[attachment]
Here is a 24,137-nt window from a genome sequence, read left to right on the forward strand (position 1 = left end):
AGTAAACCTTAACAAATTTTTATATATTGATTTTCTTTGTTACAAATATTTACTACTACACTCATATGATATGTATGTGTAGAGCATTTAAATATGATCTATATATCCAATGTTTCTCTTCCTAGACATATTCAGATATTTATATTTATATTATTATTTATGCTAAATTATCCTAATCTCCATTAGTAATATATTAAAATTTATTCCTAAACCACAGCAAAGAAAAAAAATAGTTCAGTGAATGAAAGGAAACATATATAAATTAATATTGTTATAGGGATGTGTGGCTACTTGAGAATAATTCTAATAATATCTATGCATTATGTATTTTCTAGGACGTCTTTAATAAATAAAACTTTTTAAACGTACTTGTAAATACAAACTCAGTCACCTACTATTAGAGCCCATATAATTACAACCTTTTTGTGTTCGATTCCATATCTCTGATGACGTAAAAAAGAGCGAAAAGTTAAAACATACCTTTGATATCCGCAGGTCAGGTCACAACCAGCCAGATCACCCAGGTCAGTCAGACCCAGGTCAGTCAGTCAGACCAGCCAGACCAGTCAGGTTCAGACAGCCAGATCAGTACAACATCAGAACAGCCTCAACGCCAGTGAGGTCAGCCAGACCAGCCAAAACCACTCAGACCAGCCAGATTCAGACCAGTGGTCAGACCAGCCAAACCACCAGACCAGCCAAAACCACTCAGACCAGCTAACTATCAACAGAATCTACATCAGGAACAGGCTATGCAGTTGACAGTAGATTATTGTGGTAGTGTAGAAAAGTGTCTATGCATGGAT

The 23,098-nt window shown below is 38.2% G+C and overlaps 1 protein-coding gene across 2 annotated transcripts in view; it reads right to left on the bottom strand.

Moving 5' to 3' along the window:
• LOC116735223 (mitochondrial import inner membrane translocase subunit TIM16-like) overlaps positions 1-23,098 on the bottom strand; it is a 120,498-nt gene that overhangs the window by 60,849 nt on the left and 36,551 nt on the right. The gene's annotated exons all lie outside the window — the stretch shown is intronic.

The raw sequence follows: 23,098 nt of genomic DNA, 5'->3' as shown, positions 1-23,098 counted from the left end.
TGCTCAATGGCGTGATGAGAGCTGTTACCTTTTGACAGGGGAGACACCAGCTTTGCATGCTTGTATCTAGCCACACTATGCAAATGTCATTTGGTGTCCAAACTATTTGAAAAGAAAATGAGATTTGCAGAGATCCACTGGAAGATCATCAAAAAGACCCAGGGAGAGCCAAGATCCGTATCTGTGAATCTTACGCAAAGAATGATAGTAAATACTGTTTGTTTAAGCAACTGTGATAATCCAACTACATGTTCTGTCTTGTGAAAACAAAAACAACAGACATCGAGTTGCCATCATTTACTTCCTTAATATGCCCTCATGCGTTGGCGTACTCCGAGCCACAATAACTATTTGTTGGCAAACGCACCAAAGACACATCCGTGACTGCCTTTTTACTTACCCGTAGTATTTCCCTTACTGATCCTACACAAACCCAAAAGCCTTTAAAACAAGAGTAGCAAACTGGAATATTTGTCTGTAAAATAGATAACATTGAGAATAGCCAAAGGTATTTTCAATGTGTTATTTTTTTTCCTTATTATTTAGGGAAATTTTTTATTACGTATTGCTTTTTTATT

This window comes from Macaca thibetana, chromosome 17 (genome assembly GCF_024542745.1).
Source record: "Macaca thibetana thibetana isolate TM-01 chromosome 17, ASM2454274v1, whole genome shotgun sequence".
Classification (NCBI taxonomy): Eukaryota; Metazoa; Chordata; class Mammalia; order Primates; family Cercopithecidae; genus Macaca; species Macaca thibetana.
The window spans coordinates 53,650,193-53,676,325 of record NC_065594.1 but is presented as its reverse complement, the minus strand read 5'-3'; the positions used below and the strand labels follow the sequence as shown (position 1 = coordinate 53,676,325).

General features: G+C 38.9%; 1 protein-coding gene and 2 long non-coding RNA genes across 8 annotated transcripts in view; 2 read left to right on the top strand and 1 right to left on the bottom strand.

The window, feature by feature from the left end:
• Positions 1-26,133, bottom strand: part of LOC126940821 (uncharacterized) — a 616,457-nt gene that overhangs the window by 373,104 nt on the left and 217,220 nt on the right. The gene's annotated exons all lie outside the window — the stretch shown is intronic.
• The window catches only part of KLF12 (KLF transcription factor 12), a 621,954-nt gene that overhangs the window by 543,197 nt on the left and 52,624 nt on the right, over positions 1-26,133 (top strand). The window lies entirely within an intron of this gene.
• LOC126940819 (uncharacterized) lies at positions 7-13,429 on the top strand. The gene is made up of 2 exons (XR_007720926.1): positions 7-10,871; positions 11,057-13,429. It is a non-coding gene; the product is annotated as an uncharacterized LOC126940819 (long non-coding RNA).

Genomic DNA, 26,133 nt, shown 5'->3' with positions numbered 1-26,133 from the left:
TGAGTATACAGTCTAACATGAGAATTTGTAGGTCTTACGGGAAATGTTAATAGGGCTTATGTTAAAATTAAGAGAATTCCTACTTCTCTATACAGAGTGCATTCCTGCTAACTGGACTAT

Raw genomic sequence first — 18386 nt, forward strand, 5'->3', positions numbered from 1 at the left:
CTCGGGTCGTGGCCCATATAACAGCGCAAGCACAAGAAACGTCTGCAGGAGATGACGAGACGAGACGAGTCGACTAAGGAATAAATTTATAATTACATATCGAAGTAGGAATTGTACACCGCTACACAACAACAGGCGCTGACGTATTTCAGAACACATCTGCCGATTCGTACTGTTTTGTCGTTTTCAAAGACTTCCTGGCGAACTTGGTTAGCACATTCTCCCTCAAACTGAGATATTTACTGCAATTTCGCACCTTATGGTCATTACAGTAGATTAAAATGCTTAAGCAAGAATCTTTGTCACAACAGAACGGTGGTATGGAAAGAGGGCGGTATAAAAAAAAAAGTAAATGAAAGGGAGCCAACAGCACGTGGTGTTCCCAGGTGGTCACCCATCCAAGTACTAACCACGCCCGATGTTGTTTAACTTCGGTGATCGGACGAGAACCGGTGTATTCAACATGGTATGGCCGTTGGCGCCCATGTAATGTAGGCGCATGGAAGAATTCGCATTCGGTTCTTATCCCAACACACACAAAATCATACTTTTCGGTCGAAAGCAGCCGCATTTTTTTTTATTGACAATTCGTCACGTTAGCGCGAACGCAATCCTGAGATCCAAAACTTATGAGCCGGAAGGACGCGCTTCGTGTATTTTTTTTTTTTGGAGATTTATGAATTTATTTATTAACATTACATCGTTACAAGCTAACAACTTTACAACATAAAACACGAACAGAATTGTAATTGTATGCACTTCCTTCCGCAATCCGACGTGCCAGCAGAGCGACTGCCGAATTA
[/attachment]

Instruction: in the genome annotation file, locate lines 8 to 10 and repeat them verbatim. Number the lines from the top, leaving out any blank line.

This window comes from Macaca thibetana, chromosome 17 (genome assembly GCF_024542745.1).
Source record: "Macaca thibetana thibetana isolate TM-01 chromosome 17, ASM2454274v1, whole genome shotgun sequence".
Classification (NCBI taxonomy): Eukaryota; Metazoa; Chordata; class Mammalia; order Primates; family Cercopithecidae; genus Macaca; species Macaca thibetana.